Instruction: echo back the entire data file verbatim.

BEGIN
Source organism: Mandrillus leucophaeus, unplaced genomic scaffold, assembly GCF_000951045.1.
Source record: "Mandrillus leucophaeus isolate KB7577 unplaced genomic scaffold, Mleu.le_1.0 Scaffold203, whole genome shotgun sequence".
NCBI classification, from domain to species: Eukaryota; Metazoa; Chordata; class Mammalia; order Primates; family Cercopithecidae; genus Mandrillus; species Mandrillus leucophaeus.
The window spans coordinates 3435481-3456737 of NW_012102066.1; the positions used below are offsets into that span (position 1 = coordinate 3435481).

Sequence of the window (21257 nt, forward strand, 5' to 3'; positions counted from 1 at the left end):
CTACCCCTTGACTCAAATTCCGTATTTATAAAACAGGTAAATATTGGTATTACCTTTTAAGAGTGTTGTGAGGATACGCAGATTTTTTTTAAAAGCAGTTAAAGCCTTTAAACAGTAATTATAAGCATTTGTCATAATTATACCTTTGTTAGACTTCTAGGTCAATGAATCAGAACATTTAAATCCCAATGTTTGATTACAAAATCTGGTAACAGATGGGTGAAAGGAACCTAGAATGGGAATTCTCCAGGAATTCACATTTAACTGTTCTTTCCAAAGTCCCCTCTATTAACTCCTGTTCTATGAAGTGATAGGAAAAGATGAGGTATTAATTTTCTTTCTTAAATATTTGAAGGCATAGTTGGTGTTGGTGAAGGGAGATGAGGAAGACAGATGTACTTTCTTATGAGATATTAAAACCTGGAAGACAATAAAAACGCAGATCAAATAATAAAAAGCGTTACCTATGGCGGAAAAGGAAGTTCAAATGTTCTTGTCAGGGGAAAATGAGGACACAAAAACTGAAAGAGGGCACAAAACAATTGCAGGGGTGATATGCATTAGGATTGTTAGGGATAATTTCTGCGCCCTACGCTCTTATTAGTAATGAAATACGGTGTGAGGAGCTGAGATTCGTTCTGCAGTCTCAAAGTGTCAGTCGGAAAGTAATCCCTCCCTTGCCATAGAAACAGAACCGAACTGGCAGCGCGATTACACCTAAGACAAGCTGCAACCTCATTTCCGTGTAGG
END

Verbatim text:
Source organism: Mandrillus leucophaeus, unplaced genomic scaffold, assembly GCF_000951045.1.
Source record: "Mandrillus leucophaeus isolate KB7577 unplaced genomic scaffold, Mleu.le_1.0 Scaffold203, whole genome shotgun sequence".
NCBI classification, from domain to species: Eukaryota; Metazoa; Chordata; class Mammalia; order Primates; family Cercopithecidae; genus Mandrillus; species Mandrillus leucophaeus.
The window spans coordinates 3435481-3456737 of NW_012102066.1; the positions used below are offsets into that span (position 1 = coordinate 3435481).

Sequence of the window (21257 nt, forward strand, 5' to 3'; positions counted from 1 at the left end):
CTACCCCTTGACTCAAATTCCGTATTTATAAAACAGGTAAATATTGGTATTACCTTTTAAGAGTGTTGTGAGGATACGCAGATTTTTTTTAAAAGCAGTTAAAGCCTTTAAACAGTAATTATAAGCATTTGTCATAATTATACCTTTGTTAGACTTCTAGGTCAATGAATCAGAACATTTAAATCCCAATGTTTGATTACAAAATCTGGTAACAGATGGGTGAAAGGAACCTAGAATGGGAATTCTCCAGGAATTCACATTTAACTGTTCTTTCCAAAGTCCCCTCTATTAACTCCTGTTCTATGAAGTGATAGGAAAAGATGAGGTATTAATTTTCTTTCTTAAATATTTGAAGGCATAGTTGGTGTTGGTGAAGGGAGATGAGGAAGACAGATGTACTTTCTTATGAGATATTAAAACCTGGAAGACAATAAAAACGCAGATCAAATAATAAAAAGCGTTACCTATGGCGGAAAAGGAAGTTCAAATGTTCTTGTCAGGGGAAAATGAGGACACAAAAACTGAAAGAGGGCACAAAACAATTGCAGGGGTGATATGCATTAGGATTGTTAGGGATAATTTCTGCGCCCTACGCTCTTATTAGTAATGAAATACGGTGTGAGGAGCTGAGATTCGTTCTGCAGTCTCAAAGTGTCAGTCGGAAAGTAATCCCTCCCTTGCCATAGAAACAGAACCGAACTGGCAGCGCGATTACACCTAAGACAAGCTGCAACCTCATTTCCGTGTAGG